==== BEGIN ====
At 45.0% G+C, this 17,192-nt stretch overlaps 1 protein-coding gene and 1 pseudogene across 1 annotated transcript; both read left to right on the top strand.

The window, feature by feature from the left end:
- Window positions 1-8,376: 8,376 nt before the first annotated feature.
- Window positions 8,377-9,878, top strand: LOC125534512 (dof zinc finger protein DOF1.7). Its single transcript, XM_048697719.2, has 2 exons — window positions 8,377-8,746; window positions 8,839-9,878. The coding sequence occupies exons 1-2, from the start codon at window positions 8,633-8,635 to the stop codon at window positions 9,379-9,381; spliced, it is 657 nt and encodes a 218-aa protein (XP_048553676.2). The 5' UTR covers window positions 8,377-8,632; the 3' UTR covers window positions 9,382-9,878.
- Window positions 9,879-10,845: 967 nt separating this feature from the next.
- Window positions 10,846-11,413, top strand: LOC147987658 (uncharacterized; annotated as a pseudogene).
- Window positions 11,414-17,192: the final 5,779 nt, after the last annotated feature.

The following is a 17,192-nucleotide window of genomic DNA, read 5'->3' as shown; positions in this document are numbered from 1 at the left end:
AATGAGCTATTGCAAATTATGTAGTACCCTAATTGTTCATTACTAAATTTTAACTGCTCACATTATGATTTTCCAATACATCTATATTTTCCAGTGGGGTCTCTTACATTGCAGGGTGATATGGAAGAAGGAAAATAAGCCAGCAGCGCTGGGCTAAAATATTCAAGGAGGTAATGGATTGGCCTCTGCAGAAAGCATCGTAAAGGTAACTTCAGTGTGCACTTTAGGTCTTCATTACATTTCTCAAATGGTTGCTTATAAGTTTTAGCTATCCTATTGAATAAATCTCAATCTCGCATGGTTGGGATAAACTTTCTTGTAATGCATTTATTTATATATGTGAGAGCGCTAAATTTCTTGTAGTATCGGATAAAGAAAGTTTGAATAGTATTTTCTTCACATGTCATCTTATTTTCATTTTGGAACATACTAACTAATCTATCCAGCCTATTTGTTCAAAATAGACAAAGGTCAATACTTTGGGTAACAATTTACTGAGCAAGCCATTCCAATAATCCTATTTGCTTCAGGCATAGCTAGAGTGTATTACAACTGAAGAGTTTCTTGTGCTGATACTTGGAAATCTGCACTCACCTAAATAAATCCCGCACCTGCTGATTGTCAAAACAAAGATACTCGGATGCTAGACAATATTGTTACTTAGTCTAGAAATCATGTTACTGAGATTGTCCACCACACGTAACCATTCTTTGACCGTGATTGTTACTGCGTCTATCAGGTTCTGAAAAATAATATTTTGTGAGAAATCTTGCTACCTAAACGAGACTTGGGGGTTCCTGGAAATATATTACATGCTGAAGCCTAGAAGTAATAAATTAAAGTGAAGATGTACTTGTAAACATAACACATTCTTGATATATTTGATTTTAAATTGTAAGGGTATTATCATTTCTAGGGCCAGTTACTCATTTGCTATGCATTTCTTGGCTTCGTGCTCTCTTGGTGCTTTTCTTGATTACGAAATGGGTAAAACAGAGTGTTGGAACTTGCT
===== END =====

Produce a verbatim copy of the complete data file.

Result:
At 45.0% G+C, this 17,192-nt stretch overlaps 1 protein-coding gene and 1 pseudogene across 1 annotated transcript; both read left to right on the top strand.

The window, feature by feature from the left end:
- Window positions 1-8,376: 8,376 nt before the first annotated feature.
- Window positions 8,377-9,878, top strand: LOC125534512 (dof zinc finger protein DOF1.7). Its single transcript, XM_048697719.2, has 2 exons — window positions 8,377-8,746; window positions 8,839-9,878. The coding sequence occupies exons 1-2, from the start codon at window positions 8,633-8,635 to the stop codon at window positions 9,379-9,381; spliced, it is 657 nt and encodes a 218-aa protein (XP_048553676.2). The 5' UTR covers window positions 8,377-8,632; the 3' UTR covers window positions 9,382-9,878.
- Window positions 9,879-10,845: 967 nt separating this feature from the next.
- Window positions 10,846-11,413, top strand: LOC147987658 (uncharacterized; annotated as a pseudogene).
- Window positions 11,414-17,192: the final 5,779 nt, after the last annotated feature.

The following is a 17,192-nucleotide window of genomic DNA, read 5'->3' as shown; positions in this document are numbered from 1 at the left end:
AATGAGCTATTGCAAATTATGTAGTACCCTAATTGTTCATTACTAAATTTTAACTGCTCACATTATGATTTTCCAATACATCTATATTTTCCAGTGGGGTCTCTTACATTGCAGGGTGATATGGAAGAAGGAAAATAAGCCAGCAGCGCTGGGCTAAAATATTCAAGGAGGTAATGGATTGGCCTCTGCAGAAAGCATCGTAAAGGTAACTTCAGTGTGCACTTTAGGTCTTCATTACATTTCTCAAATGGTTGCTTATAAGTTTTAGCTATCCTATTGAATAAATCTCAATCTCGCATGGTTGGGATAAACTTTCTTGTAATGCATTTATTTATATATGTGAGAGCGCTAAATTTCTTGTAGTATCGGATAAAGAAAGTTTGAATAGTATTTTCTTCACATGTCATCTTATTTTCATTTTGGAACATACTAACTAATCTATCCAGCCTATTTGTTCAAAATAGACAAAGGTCAATACTTTGGGTAACAATTTACTGAGCAAGCCATTCCAATAATCCTATTTGCTTCAGGCATAGCTAGAGTGTATTACAACTGAAGAGTTTCTTGTGCTGATACTTGGAAATCTGCACTCACCTAAATAAATCCCGCACCTGCTGATTGTCAAAACAAAGATACTCGGATGCTAGACAATATTGTTACTTAGTCTAGAAATCATGTTACTGAGATTGTCCACCACACGTAACCATTCTTTGACCGTGATTGTTACTGCGTCTATCAGGTTCTGAAAAATAATATTTTGTGAGAAATCTTGCTACCTAAACGAGACTTGGGGGTTCCTGGAAATATATTACATGCTGAAGCCTAGAAGTAATAAATTAAAGTGAAGATGTACTTGTAAACATAACACATTCTTGATATATTTGATTTTAAATTGTAAGGGTATTATCATTTCTAGGGCCAGTTACTCATTTGCTATGCATTTCTTGGCTTCGTGCTCTCTTGGTGCTTTTCTTGATTACGAAATGGGTAAAACAGAGTGTTGGAACTTGCT